Monday, March 4, 2013

Glycemic Index and Glycemic Load

Many people who come to a gluten free or paleo lifestyle do so because they are overweight and the lower carb eating style is attractive to them. While this is not the only reason, it has been my experience that weight loss via a low carb diet is the primary reason. Then as soon as they start they become inundated with so much information that their poor little heads start spinning.

One of the big things they see written about over and over is inflammation and its myriad causes and the devastating effects of inflammation on the body.  To me, the biggest horror of inflammation is the deadly consequence of coronary artery disease and one of the main causes of inflammation are the frequent spikes in insulin caused by the so-called heart healthy diet that we are told to eat. Eat your grains and eat plenty of them, they say.  Follow their "healthy" diet with all of their "healthy" whole grains and see how quickly you get yourself into trouble. Oh. Wait. You already did. You're there. You found out that the low-fat high-carb "healthy" diet helped to make you hungry, fat, and sick.

The next thing that happens when you start your paleo or gluten free lifestyle is you notice that not only is everyone telling you to lay off the wheat, grains, legumes, processed foods, and sugars, but they also try to tell you to stay away from this fruit/vegetable or that fruit/vegetable. This is where I have to draw the line. This is where I have to say "Maybe here is where moderation and smart eating need to come together."  We absolutely must not use absolutes when it comes to natural, whole, real, foods.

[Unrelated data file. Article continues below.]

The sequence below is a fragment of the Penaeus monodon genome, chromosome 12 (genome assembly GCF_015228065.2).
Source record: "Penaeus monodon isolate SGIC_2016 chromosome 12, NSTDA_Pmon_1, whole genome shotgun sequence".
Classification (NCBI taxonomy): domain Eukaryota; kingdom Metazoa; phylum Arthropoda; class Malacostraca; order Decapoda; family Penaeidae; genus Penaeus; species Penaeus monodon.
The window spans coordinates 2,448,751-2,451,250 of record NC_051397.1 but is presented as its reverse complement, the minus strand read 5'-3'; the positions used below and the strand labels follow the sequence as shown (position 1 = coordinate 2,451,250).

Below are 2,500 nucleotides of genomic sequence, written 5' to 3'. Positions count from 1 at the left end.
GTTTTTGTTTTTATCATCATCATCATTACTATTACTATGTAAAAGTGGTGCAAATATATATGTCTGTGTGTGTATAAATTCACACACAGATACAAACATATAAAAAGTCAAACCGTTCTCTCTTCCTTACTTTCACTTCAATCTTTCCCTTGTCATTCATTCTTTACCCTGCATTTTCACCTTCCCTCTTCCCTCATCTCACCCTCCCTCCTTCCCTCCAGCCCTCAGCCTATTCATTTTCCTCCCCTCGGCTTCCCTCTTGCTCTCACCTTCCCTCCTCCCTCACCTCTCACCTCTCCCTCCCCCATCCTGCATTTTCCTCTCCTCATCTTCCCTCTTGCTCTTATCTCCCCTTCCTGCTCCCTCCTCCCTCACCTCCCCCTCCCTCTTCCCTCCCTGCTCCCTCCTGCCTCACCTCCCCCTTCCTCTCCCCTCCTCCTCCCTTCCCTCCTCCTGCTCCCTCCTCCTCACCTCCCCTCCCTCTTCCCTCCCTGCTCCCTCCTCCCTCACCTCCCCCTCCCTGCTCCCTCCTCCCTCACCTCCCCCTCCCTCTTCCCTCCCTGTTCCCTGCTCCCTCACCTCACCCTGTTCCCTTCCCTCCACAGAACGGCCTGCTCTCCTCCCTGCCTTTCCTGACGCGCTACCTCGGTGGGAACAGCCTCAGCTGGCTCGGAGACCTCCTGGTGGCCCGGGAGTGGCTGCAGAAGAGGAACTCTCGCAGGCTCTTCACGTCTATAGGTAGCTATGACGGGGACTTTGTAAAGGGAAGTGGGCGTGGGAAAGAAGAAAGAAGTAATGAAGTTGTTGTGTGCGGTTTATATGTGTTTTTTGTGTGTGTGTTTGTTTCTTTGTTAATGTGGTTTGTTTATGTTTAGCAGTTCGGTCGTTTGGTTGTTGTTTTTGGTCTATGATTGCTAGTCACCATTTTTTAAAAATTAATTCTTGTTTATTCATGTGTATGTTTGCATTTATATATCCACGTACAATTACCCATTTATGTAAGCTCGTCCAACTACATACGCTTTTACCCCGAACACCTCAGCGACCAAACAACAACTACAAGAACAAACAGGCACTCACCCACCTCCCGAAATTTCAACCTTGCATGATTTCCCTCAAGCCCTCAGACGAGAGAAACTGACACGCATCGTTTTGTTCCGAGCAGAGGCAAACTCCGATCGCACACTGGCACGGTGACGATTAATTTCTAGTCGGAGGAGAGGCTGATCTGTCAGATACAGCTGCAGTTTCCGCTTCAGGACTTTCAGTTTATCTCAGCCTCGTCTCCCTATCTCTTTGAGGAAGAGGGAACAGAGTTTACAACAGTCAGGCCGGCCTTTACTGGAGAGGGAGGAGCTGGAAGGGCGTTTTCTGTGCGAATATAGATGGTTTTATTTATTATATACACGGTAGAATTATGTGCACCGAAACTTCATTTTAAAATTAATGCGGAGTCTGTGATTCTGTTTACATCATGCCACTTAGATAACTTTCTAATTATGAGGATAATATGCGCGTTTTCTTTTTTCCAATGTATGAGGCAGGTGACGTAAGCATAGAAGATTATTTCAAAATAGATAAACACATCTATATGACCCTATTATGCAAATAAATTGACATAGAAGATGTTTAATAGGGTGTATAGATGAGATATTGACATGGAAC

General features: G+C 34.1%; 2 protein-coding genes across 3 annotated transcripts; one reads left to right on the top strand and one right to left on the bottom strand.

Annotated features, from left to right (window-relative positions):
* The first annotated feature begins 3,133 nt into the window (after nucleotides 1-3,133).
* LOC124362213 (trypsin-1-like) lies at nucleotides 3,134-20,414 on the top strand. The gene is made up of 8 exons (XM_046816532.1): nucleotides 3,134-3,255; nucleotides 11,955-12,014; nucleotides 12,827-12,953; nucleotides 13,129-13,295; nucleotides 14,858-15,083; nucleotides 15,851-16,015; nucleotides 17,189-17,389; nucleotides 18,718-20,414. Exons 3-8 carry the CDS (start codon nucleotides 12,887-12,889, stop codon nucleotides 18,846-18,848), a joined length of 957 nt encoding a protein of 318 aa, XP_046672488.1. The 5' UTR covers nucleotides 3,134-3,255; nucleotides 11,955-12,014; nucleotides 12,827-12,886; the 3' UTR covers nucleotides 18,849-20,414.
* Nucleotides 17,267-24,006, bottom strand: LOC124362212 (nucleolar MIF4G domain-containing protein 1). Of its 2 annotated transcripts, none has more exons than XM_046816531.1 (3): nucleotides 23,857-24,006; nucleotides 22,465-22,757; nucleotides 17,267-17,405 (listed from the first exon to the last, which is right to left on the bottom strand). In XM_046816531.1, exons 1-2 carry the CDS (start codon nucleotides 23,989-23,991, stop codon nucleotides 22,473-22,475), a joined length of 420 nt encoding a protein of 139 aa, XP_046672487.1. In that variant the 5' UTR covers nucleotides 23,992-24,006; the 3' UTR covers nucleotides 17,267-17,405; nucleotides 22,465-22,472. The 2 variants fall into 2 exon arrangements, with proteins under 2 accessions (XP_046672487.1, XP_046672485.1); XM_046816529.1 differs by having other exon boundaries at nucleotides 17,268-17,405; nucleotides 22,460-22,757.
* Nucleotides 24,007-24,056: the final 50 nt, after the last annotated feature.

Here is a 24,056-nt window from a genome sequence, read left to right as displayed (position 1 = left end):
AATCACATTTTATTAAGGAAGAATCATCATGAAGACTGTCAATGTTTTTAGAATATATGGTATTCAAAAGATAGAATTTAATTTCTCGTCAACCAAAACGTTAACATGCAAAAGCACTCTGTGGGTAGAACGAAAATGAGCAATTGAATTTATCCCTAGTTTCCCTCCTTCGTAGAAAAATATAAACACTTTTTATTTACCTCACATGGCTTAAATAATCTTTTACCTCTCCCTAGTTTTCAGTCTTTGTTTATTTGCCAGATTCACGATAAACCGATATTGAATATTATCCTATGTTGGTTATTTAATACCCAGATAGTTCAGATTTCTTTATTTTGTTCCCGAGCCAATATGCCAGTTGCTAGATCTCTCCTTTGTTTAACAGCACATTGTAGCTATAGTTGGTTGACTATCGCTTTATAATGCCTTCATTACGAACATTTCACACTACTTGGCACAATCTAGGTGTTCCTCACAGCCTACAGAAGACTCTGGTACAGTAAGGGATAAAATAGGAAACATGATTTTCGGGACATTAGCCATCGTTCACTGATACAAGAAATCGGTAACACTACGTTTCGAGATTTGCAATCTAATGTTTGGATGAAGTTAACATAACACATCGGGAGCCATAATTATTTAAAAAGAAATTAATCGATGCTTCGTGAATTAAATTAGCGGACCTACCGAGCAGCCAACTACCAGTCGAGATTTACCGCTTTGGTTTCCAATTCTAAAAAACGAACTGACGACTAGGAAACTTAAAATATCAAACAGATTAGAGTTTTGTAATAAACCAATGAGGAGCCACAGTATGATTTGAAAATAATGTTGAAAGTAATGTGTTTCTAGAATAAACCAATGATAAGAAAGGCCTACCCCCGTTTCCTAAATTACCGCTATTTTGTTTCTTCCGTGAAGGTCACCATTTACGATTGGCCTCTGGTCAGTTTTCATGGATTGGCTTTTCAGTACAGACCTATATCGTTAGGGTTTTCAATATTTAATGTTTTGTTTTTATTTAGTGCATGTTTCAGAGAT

Today, I'm just going to talk about the Glycemic Index (GI) and Glycemic Load (GL) and how it is possible to achieve balance in your life. Just because some other blogger or some doctor told you that the high GI foods will create all of this inflammation in your body doesn't necessarily mean you have to avoid them. While I have no "studies" to back up what I'm about to say, I have my own personal experience. Actually, I do have studies, but since I don't trust most of them--someday I'll have to get into why I don't trust them--I won't reference them. Many of the studies with respect to GI and GL come from the National Institutes of Health and the National Diabetes Foundation and if I were to cite their studies, that would make me a hypocrite. That is why I did my own experiment and found what was right for me.

You should QUESTION EVERYTHING. You should find your own way and find what is right for you. Remember--one size absolutely, positively does not fit all. What works for me may not work for you and what works for everyone else may not work for you. I've seen it time and again and the only thing I know for certain is that we are all different when it comes to what we can or cannot safely consume.

So, the definitions of GI and GL are as follows:
Glycemic Index is the rate at which carbohydrates are absorbed into the blood and its effect of raising blood sugar, while the Glycemic Load is the product of the amount of the available carbohydrates and the GI in a serving of food. The GL is a more useful tool when making a determination of whether or not to eat a certain food than the GI. Why?